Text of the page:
The forced march in the frigid winter was prompted by German fears that the Russians would soon liberate the captives held at Stalag Luft III, Cook suspects.

Cook’s odyssey as a POW began when, as navigator for a U.S. B-24 bomber, he was shot down near Wiener Neustadt, Austria, in May 1944. Four of his 10 fellow crewmen died before the plane hit the ground. That day, the 36 bombers with which he flew were attacked by 70 Nazi warplanes, Cook said he later learned, and American losses were devastating.

After the crash, Cook, then 19, wandered enemy territory for five days before being captured by Nazi troops in rural Austria.

"The game was up," he remembers, and when a handful of dog tags were thrown at him, he knew his crew "was a major casualty."

After several trying weeks of interrogation and brutality, he was taken to Stalag Luft III, "the camp that took my youth, robbed me of my freedom, but which in return provided a manhood which I would not have without it," where he spent the next nine months of his life. The camp consisted of five compounds, each containing about 2,000 men.

The camp was surrounded by fences and barbed wire and was heavily guarded, though "life in the camp wasn’t all that bad."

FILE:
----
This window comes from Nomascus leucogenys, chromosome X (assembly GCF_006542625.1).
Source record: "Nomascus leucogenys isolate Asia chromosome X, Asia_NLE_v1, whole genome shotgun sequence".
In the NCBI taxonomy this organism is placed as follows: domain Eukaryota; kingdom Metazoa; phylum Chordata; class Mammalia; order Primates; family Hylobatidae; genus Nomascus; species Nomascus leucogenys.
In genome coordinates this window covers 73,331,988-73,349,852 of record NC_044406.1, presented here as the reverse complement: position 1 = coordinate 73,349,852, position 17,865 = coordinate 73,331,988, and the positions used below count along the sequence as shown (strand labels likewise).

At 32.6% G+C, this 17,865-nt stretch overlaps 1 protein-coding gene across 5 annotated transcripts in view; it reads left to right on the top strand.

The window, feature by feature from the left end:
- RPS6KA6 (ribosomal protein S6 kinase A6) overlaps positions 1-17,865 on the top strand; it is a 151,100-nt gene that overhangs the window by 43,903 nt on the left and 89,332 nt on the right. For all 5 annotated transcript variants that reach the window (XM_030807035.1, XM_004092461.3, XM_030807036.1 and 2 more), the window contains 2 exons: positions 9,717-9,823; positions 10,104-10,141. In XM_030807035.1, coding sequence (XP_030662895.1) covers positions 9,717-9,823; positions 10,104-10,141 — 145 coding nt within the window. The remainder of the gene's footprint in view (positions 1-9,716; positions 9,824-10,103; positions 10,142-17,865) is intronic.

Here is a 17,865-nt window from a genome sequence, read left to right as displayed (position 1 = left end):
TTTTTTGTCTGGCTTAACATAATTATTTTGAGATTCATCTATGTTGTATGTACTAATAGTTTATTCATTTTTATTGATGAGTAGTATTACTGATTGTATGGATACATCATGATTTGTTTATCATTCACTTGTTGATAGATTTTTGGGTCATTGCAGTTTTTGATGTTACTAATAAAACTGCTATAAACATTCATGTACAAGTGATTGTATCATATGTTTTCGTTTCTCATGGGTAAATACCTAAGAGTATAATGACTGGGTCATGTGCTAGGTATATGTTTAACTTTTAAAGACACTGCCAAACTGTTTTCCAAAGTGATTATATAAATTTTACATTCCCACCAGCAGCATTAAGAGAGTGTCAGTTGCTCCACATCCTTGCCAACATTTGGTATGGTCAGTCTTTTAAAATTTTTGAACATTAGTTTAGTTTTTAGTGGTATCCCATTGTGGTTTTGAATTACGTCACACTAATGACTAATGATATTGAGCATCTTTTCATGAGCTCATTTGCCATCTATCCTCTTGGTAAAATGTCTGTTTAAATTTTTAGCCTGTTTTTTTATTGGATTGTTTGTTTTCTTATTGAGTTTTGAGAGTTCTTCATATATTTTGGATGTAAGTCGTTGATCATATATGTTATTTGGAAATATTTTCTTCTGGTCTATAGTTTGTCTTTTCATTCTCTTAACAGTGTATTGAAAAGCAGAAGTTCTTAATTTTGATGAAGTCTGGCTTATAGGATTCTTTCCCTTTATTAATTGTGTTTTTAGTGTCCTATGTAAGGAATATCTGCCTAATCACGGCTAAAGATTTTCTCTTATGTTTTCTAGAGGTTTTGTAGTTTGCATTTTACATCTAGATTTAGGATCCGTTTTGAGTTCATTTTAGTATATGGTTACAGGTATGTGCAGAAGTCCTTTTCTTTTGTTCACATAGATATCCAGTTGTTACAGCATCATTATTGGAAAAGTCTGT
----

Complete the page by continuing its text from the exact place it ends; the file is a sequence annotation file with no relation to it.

"We were certainly the best off of the prisoners in Germany," he said, remembering meat, biscuits, cigarettes, raw potatoes and schwartz brot (black bread), which captives theorized was made of sawdust.

Cook recalls of the schwartz brot: "At first I couldn’t eat it, but by the end of the war, it was like cake."

All that remains from Stalag Luft III, a German POW camp near the Polish/German border, is the red-brick headquaters building for the commandant.

The compounds weren’t insulated and were very cold in winter. Quarters were tight, with 18 men crammed into a room on stacked bunks. Three escape tunnels were attempted at Stalag Luft III—labeled Tom, Dick and Harry by their diggers—though only one, Harry, was successful. Out of Harry crawled 76 British officers, who were later captured and summarily executed.

This digging at Stalag Luft III was the topic of the well-known 1960s Hollywood production, The Great Escape.

By the end of 1944, there were 15,000 officers in the camp when they were ordered to march out before the advancing Russians

"That was the worst experience I had," Cook said. "We marched four days in the brutal cold. Four hundred men, including Germans, died.